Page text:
It turns out some rather significant hurdles:
“Obviously our record shows that we will co-promote and we will let fighters go and exchange fighters with other leagues,” Coker said he told Rebney. “We’ve done it with M-1 with Fedor. We’ve done it with Dream. So I think our record speaks for itself on that front.”
However, Coker said one issue with co-promotion would be the timing of an Alvarez-Melendez matchup.
“We’re doing 16, 18, maybe 20 [events] in a calendar year,” Coker said. “Timing is an issue because we need our athletes to be busy in Strikeforce. But with saying that, then the other part is the business relationship, is what type of business relationship are we going to have with Bjorn and can we put it together and make it work for everybody. Because as you know, it’s not always an easy thing when you co-promote. Sometimes there can be things on both sides that show up as a deal breaker. It took me a long time to get the Dream deal done with Aoki. Probably took me about a year. So will [Alvarez-Melendez] happen? We’ll see. Would I like it to happen? Sure. But all the stars have to fall into place.”
Another hurdle -- a major one -- both Bellator and Strikeforce would have to clear is their television deals.
“They have a deal with Fox and NBC late night, and Showtime is our partner. So where does the fight air?” Coker said. “There’s your first question, and I think that’s going to be a big hurdle. Things like that -- there are probably a dozen things on the checklist, but when you start thinking where’s this thing going to air, I can tell you right now I think it’s going to be a big issue.”
Let me be perfectly candid here: everyone has rightly expressed an issue with some of the strategic decisions Strikeforce has made during the course of its growth period, particularly as it relates to getting in bed with M-1. However, two of the most annoying and idiotic fantasies that continues to get bandied about among fans and even journalists is that a) Strikeforce President Scott Coker is helplessly incompetent and b) that the wishful thinking of fan imagination can be brought to life without much effort. I tire greatly of them both.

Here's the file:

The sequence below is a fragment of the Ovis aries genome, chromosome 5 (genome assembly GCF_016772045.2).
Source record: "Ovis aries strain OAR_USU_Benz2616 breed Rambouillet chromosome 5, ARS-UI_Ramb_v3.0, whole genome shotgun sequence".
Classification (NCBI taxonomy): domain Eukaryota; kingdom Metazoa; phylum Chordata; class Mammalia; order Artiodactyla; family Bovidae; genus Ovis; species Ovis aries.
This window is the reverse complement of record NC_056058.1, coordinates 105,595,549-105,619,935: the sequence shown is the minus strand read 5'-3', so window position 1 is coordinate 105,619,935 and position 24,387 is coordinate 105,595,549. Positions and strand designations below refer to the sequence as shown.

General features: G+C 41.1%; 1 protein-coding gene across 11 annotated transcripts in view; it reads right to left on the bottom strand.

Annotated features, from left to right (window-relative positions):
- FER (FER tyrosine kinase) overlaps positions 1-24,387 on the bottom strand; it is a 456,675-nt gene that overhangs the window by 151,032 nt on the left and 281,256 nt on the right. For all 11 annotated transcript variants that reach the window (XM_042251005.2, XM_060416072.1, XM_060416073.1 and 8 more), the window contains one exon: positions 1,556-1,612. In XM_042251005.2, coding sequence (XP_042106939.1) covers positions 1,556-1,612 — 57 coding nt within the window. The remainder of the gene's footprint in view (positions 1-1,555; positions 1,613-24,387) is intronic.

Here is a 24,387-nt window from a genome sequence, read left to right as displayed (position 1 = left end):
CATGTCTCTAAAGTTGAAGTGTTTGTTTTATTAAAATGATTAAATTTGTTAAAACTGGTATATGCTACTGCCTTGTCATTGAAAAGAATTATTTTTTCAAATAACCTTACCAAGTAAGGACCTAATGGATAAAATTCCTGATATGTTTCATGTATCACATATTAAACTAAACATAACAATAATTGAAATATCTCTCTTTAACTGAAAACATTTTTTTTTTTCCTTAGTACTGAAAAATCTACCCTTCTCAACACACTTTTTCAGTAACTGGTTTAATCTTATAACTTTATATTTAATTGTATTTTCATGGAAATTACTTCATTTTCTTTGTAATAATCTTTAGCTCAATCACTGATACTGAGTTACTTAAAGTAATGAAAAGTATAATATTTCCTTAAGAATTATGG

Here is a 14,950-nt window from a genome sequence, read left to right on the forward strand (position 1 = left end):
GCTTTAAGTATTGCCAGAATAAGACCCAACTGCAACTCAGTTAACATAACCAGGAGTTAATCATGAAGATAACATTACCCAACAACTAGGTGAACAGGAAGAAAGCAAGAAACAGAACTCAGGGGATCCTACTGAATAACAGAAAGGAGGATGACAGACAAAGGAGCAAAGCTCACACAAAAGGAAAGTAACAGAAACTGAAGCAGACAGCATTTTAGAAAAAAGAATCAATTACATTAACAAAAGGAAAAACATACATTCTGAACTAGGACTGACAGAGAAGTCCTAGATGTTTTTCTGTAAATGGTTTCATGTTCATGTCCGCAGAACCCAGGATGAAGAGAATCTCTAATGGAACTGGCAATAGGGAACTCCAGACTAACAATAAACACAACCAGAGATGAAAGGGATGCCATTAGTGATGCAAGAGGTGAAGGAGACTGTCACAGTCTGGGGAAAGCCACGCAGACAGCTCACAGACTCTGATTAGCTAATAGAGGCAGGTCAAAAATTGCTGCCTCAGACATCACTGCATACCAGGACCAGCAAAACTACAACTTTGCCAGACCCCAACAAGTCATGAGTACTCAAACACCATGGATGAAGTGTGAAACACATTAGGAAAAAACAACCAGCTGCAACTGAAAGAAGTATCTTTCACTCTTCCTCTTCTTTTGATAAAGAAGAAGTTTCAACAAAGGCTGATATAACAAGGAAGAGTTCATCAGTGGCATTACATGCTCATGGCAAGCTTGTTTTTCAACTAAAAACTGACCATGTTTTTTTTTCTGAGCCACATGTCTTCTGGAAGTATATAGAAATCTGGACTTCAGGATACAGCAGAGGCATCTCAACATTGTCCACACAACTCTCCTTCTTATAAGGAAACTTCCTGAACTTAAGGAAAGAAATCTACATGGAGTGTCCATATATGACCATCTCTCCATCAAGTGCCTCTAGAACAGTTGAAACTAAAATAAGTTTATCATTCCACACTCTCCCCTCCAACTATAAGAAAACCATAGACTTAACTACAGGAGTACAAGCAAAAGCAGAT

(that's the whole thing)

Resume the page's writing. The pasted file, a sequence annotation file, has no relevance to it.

Making the Alvarez vs. Melendez fight would certainly be a co-promotional triumph, but the mechanics of MMA where major organizations are directly tied to television partners can make such cross pollination exceptionally difficult. Boxing promoters like Top Rank or Goosen or Golden Boy or frankly any promoter who does their work on PPV has more latitude to experiment and blend their product with partners. Bellator and Strikeforce do not and an Alvarez vs. Melendez fight would not be an ideal candidate to make the first leap into those waters. The fact remains there are significant hurdles to doing this fight and if Coker & Co. seem to be dragging their feet it's not a consequence of incompetence; it's because they're thinking through issues the average (and frankly, selfish) MMA fan hasn't even considered.